TAKEAWAY: Sometimes our plans don’t work out the way we intended. It’s okay to cut the bait and reinvent your life. Discovering what you don’t like, what you don’t want, is a valuable lesson – especially at the start of your career.
I ended up becoming the director of education for this tribe about twelve years later. Part of my job was to travel to Washington, D.C. for the National Indian Education Association’s annual visit event, where we got updates on federal funding and programs, and then visited our congressional representatives. . I remember listening to the director of the Indian education office in 2002, I believe. Her name was Vicki Vasques and the way she talked about the job she was doing, I thought it would be my dream job. To advocate for all indigenous children at the national level.
Well, fast forward fifteen years. I was working as Director of Education and Assistant General Manager for my Tribe when I decided to run for our Tribal Council. I knew I had to get another job because my campaign would ruffle some feathers and I’d probably be fired. So I ended up talking with another tribesman who worked for a company called Tribal Tech. It was a small business owned by a Native American woman that provided training, technical assistance, and federal contract management to various federal agencies. The owner was Vicki Vasques – the former director of the OIE. I was hired and worked remotely on 2 contracts with the US Department of Education. Working for Vicki was amazing. After 3 years, the position of Director of the OIE opened up and I really wanted to try. I was nervous talking about it with Vicki. She said I would miss those contracts very much, but she never wanted to stop anyone from pursuing their dream.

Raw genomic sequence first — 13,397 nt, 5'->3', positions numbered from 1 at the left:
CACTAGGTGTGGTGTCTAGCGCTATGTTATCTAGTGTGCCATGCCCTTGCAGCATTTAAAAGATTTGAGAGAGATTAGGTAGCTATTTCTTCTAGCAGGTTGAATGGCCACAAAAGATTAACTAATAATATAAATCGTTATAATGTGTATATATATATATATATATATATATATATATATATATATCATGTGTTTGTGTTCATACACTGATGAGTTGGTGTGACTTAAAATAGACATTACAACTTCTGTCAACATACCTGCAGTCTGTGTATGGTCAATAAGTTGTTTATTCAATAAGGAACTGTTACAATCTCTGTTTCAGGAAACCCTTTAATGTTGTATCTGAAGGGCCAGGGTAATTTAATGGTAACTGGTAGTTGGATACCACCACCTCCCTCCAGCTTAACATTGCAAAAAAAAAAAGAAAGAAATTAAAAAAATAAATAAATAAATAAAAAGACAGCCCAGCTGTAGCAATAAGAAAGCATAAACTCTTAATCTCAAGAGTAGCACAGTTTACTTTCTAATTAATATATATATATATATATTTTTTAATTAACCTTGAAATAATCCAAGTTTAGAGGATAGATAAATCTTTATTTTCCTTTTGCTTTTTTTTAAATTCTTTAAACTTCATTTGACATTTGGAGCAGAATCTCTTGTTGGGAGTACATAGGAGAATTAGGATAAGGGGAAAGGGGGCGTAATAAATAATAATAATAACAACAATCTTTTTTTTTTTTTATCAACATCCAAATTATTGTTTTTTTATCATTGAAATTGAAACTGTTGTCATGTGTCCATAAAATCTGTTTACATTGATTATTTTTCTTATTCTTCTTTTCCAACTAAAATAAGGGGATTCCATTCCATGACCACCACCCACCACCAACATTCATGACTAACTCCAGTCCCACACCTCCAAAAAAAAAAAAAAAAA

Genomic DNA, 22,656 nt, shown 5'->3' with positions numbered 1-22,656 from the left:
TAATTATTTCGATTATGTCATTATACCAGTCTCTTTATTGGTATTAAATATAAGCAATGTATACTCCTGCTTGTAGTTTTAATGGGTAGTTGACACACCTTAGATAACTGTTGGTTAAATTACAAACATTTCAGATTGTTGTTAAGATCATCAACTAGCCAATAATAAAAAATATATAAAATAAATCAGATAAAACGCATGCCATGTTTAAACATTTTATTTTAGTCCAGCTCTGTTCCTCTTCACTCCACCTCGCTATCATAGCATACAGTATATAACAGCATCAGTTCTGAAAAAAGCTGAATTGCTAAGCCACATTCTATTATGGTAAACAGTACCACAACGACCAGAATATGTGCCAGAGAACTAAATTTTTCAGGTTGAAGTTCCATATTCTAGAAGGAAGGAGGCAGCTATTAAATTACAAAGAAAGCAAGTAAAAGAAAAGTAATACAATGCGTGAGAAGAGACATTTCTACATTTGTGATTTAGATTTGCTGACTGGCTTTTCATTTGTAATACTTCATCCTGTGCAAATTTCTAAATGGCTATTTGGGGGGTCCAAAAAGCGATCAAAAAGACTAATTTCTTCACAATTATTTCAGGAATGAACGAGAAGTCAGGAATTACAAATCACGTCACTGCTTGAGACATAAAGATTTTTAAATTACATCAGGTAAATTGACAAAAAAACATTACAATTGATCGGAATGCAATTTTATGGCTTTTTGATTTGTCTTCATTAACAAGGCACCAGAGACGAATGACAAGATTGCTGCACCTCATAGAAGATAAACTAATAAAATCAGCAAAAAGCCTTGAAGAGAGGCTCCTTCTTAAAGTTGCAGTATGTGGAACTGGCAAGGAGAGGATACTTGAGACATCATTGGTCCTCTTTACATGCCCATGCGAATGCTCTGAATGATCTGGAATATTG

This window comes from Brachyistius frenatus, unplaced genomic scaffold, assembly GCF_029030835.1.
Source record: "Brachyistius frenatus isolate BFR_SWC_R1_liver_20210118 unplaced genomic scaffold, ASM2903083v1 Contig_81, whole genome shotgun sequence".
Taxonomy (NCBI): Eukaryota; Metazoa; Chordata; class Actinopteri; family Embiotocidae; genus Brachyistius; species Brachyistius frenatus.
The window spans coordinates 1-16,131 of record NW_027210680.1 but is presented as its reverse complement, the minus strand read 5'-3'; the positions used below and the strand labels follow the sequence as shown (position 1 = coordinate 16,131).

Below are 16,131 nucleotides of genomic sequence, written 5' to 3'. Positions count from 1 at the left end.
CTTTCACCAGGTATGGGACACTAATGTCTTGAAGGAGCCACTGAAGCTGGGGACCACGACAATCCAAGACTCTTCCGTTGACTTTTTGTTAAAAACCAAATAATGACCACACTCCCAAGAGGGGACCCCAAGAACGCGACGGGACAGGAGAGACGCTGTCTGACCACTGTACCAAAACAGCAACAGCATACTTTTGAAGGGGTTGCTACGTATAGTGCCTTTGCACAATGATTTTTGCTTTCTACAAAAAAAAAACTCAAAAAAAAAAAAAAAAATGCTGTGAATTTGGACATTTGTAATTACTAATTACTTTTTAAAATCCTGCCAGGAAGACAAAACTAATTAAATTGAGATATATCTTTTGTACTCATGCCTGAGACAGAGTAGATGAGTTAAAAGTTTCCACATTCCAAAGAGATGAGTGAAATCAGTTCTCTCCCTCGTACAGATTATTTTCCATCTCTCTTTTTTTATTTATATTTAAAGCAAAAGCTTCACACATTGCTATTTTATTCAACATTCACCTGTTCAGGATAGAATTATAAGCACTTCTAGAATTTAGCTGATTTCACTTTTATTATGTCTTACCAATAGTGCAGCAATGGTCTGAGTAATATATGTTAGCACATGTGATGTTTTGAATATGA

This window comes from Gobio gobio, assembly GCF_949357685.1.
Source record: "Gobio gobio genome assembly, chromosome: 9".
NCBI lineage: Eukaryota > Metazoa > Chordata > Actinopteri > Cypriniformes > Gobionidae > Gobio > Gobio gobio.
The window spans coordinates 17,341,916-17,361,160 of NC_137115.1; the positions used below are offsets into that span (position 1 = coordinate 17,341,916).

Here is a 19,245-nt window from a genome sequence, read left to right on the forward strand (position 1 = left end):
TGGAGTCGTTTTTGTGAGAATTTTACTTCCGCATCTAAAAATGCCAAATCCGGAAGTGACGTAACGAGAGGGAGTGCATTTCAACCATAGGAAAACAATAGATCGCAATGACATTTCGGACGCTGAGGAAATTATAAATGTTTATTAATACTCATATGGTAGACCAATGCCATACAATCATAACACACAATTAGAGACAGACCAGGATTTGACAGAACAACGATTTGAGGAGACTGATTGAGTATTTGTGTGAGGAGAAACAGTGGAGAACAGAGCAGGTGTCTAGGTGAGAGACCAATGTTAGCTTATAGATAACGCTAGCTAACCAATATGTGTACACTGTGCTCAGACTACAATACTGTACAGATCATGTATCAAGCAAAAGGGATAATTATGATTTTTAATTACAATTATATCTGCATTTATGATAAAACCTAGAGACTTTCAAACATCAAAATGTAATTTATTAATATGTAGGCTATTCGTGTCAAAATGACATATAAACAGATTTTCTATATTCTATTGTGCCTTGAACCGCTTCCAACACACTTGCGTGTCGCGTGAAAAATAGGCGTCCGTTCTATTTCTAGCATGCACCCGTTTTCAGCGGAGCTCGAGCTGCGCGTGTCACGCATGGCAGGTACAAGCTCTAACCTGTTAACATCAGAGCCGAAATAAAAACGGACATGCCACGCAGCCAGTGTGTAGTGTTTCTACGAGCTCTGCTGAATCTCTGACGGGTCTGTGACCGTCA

I got the job and served as director of the Office of Indian Education at the US Department of Education. It was an incredible experience. I traveled to tribal schools and communities and worked with people who wanted to improve public schools for our native students.
TAKEAWAY: You never know who you’ll meet along the way. A chance encounter can turn into a job. We pass so many people and some may appear as guardian angels along the way. You never know when you might meet again. Someone in your dream job can become a boss or co-worker, or even a friend. The world is a smaller place than you think.
It was during my years in Washington DC that I finished writing my first novel, FIREKEEPER’S DAUGHTER, the story of a young Ojibway woman reclaiming her Indigenous identity and finding her place in her tribal community and beyond. . Every experience in my life – both the great moments and even my mistakes and painful lessons learned – has shaped this story and my own story. Stories are good medicine.
As you celebrate your accomplishments today, may you be among those who cherish and encourage you on your journey forward. Be brave. Take risks. Pursue your dreams. Practice self-care. Be the hero of your story. Let it be an exciting and satisfying adventure.
Ah (that’s all)